Wednesday, May 03, 2017

Good eating--it's childsplay

If good health were as simple as eating more fruit and veggies and exercising 30 minutes a day, says Audra Rankin, a pediatric nurse practitioner at Johns Hopkins, everyone would be fit.

Not sure about that claim, but I do think kids could be enlisted into their own "health" changes.

Rankin has co-authored a book called Gordon Galloway's Mealtime Makeover--a tale of a young cow who loves junk food and doesn't get enough physical activity.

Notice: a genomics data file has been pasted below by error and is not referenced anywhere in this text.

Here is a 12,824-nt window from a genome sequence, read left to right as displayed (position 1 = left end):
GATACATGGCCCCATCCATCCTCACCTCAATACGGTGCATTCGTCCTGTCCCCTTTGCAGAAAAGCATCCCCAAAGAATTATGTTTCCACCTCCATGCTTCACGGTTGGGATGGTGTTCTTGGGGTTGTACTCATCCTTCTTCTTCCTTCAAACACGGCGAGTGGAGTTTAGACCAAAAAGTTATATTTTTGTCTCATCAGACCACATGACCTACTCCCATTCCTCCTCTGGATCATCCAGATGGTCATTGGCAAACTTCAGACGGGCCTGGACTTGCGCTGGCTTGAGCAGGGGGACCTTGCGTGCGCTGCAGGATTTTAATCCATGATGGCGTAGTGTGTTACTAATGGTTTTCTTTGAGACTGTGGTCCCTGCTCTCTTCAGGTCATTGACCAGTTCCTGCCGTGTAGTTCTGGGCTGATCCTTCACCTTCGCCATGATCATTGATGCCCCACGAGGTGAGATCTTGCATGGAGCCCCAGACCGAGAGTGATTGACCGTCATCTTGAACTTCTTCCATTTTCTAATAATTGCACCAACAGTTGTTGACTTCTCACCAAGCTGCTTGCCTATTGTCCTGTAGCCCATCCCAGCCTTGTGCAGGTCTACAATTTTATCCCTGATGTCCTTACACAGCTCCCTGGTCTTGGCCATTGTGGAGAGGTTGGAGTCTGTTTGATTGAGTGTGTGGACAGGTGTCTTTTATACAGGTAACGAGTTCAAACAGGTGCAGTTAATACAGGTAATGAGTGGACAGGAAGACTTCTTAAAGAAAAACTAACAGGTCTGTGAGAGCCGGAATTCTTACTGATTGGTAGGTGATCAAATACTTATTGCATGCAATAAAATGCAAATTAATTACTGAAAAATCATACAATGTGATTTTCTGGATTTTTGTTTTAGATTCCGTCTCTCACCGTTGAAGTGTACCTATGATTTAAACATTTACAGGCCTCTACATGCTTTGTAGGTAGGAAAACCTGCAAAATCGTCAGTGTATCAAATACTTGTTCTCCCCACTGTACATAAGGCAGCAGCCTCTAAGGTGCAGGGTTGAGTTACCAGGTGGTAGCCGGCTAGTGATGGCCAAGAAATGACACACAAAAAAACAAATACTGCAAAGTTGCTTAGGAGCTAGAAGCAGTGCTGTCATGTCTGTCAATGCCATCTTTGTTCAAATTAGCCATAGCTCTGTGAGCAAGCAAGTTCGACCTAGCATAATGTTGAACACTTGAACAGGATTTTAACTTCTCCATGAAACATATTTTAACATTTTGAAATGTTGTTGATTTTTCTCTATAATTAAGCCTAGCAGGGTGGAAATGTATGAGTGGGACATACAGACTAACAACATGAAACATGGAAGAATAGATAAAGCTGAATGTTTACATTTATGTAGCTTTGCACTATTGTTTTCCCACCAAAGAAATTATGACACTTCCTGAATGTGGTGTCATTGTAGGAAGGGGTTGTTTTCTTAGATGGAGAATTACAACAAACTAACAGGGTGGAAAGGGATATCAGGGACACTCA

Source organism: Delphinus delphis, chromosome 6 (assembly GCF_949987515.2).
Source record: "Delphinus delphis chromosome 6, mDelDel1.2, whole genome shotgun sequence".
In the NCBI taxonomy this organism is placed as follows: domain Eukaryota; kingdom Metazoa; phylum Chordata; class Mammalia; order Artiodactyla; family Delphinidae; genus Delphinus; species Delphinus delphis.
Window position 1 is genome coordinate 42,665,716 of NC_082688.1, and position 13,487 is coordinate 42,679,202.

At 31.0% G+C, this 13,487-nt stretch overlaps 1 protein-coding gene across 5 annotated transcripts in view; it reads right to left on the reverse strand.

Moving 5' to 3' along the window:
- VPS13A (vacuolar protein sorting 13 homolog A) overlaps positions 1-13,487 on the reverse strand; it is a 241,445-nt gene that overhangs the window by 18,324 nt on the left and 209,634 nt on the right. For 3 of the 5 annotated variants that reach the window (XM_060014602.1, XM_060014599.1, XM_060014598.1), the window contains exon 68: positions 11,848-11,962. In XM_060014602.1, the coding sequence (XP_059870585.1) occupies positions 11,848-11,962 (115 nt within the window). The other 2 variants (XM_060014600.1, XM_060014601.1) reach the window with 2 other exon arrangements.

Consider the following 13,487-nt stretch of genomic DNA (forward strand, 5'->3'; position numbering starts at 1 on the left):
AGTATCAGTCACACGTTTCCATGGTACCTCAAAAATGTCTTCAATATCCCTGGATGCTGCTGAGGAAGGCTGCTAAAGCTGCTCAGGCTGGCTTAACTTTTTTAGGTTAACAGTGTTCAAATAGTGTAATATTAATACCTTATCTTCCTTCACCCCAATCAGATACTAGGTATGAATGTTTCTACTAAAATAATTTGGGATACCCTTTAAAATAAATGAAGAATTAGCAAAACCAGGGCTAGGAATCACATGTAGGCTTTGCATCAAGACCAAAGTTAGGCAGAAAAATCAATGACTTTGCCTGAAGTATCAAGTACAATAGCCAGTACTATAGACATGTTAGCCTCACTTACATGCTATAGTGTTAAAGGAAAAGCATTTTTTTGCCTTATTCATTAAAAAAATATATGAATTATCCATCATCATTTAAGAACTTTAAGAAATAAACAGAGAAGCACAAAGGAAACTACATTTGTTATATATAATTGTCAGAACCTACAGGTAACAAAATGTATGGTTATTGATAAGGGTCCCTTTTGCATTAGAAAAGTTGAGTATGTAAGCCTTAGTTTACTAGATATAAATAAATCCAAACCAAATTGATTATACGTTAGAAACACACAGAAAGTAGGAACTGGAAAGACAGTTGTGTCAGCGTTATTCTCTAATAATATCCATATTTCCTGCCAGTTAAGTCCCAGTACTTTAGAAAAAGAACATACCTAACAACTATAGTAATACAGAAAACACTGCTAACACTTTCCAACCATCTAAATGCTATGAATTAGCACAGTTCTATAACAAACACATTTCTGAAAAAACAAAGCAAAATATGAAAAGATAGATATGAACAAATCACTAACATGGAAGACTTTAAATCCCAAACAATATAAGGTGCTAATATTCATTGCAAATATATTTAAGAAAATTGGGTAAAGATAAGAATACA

Gordon breaks down his changes into bite-size pieces (sorry)--such as eliminating one soda a week or taking a walk after dinner each day.

Beyond the book, Rankin has created a four-week program called "Lit and Fit." It's being rolled out in Kentucky. Kids and parents not only get the Gordon book but training in making healthy meals.

The latter could be effective---kids will eat what they prepare and will buy into something in which they have an active role. Adults, too.

About that title "Lit and Fit." I assume it means "lit" for literature--meaning the book--and not lit as in stoned. As we know, the latter will not lead to the healthiest food or lifestyle choices.

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